Mexico marriage equality mixed results

Despite the popularity of Mexican beach resorts for gay and lesbian revelers from the U.S.A., most of Mexico is still a dangerous place for openly gay relationships by Mexican nationals. In Acapulco, same-sex marriage is not allowed. However, Mexico City does allow marriage equality, and the city government is hosting a mass wedding for same-sex couples as part of celebrations of LGBT Pride Month.

Pride celebrations in “rural” U.S.

A writer for Los Angeles-based “The Advocate” looked down at “fly over country” and wondered if Pride celebrations occurred in rural areas. A grad student at the University of Oregon had the answer: There were at least 330 Pride festivals held in 2022 in the United States, almost half in towns with fewer than 50,000 people. There is no national database of Pride festivals. The Human Rights Campaign reports celebrations have spread from larger cities to suburbs and small towns across most states. For instance, HRC reports that Mississippi has experienced an increase from one to about a dozen events over the past few years. It also reports that suburbs of large metros have Pride celebrations.

Disney’s struggle

Photo: Pixar

“Lightyear,” the newest Disney spinoff of “Toy Story,” is enmeshed in controversy and bad box office. It was banned in 14 Middle Eastern and Asian Countries for a same-sex kiss by computer-generated female-presenting characters. China censors are requesting some edits before exhibition. Disney is resisting. Producer Gayle Sussman said, “We’re not going to cut out anything, especially something as important as the loving, inspirational relationship” between computer-generated, fantasy characters. China is the biggest in-person cinema market in the world now but is somewhat hampered by draconian COVID shutdowns. As soon as Chinese theaters open, Disney may join the National Basketball Association in kowtowing to the Chinese censors by chasing box office receipts.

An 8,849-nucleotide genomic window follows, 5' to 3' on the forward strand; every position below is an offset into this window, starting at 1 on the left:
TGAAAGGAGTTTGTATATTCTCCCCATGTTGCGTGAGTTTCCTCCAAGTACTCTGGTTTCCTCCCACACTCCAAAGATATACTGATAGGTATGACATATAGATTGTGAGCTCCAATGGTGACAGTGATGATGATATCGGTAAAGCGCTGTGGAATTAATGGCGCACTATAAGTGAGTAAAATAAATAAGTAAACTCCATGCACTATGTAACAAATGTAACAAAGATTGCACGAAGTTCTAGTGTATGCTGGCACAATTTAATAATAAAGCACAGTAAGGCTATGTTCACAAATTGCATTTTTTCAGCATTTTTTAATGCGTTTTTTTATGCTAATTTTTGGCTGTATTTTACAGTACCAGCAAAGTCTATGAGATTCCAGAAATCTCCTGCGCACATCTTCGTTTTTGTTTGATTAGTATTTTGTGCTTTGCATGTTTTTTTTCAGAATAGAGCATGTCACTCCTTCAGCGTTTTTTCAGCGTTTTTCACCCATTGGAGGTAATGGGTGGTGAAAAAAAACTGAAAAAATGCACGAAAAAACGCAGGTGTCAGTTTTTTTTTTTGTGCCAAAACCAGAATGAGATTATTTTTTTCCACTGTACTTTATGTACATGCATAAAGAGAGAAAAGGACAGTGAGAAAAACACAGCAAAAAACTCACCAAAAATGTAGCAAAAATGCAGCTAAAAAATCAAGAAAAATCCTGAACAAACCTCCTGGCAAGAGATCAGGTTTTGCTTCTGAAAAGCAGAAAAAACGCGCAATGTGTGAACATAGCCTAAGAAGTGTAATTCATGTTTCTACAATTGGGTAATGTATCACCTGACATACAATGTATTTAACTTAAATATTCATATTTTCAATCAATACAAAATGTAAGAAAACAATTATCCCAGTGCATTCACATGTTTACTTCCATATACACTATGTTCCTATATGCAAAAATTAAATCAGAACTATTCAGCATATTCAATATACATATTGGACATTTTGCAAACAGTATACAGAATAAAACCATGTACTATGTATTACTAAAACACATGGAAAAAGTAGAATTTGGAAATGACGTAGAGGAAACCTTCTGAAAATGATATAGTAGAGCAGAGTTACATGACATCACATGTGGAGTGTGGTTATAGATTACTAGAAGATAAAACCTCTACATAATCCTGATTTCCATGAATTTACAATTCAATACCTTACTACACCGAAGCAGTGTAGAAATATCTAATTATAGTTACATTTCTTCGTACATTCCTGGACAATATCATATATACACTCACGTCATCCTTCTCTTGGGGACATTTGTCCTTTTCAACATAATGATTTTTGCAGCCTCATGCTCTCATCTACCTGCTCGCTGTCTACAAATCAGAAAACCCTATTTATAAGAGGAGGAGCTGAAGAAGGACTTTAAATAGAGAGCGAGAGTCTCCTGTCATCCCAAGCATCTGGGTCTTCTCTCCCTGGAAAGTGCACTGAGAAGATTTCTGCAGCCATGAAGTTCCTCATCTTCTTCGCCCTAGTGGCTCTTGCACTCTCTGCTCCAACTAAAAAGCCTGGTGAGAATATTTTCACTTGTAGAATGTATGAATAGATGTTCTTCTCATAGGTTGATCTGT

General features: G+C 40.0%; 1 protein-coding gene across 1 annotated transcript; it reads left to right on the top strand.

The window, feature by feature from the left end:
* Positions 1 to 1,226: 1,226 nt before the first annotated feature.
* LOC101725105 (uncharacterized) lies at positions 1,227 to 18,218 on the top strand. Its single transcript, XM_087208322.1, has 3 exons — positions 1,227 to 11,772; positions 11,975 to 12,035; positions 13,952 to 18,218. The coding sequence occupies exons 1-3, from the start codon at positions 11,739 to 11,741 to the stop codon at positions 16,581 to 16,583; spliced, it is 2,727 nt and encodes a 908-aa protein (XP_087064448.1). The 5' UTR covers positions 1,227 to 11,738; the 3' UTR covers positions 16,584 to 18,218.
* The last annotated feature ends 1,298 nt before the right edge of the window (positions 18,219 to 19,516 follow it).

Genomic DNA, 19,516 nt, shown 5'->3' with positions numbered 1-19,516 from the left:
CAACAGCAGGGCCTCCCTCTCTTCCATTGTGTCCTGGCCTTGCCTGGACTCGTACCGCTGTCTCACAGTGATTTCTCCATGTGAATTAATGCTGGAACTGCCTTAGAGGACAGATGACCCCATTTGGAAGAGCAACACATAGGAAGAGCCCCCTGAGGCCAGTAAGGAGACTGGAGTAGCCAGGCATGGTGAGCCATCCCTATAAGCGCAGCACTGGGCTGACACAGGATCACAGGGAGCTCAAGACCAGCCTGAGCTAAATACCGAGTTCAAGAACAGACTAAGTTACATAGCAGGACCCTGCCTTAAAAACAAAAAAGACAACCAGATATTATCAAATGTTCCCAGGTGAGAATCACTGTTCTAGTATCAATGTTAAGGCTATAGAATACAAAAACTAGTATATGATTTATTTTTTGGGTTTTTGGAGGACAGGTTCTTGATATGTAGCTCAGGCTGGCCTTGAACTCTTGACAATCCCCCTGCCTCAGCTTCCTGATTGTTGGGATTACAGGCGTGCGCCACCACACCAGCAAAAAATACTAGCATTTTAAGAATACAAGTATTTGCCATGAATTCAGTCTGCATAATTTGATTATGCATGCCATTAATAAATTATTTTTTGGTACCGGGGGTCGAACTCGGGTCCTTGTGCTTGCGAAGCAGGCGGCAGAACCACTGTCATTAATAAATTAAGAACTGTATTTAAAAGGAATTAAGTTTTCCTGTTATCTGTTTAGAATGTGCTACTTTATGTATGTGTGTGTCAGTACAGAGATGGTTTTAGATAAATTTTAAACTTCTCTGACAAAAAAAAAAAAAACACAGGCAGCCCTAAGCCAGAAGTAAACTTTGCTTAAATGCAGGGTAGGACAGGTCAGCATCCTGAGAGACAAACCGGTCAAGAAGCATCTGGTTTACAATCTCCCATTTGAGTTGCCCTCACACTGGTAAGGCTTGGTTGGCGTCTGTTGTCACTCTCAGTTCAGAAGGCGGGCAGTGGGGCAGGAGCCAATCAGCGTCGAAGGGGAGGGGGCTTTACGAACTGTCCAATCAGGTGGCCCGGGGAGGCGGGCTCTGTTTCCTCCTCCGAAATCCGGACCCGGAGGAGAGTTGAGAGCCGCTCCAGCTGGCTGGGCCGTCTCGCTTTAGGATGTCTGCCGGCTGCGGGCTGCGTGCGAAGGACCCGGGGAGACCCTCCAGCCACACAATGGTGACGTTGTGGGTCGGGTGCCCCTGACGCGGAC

Other cinema news

“LGBTQ Nation” movie writer John Russell has released his list of “5 queer movies to give you romantic summer vacay vibes.”

”Fire Island” is a new release with a contemporary retelling of Jane Austen’s “Pride and Prejudice” taking place in the ultimate gay beach town: the Fire Island Pines. Russell says the cast, including Bowen Yang and Margaret Cho, “Are an utter delight, and they use the specificity of Fire Island’s gay scene to brilliant effect.”

“Three Months” is another new release that stars pop star Troye Sivan as Caleb, a high school grad who spends the summer between senior year and college waiting to find out whether he’s contracted HIV after a one-night-stand. It’s apparently a sweet, feel-good movie with summer love and bicycling scenes as an allegory for coitus.

“Princess Cyd” is a 2017 film where 16-year-old Cyd (Jessie Pinnick) spends the summer in Chicago with her aunt. She meets a queer barista who makes Cyd question her sexuality as the two grow close.

Photo: Summer of 85

“Summer of 85,” a 2020 French-Belgian film, is set in Normandy. Again, a teen meets and falls head-over-heels for the handsome and reckless type. Their love affair begins well but devolves into … gasp … a melodramatic gay relationship. Russel writes. ‘It’s worth it for a beautiful European setting, 80s nostalgia, and a short-lived gay romance. Think of this as a campier, down-market “Call Me by Your Name.”

“Call Me by Your Name” may have aged a bit and Armie Hammer, who is the older, married guy in this “March to June” coupling, has gotten creepy in real life. Russell calls this straight-washed adaptation of André Aciman’s 2007 story, “A gorgeous film that transports you to a languid summer “somewhere in northern Italy, where two young men fall in love.”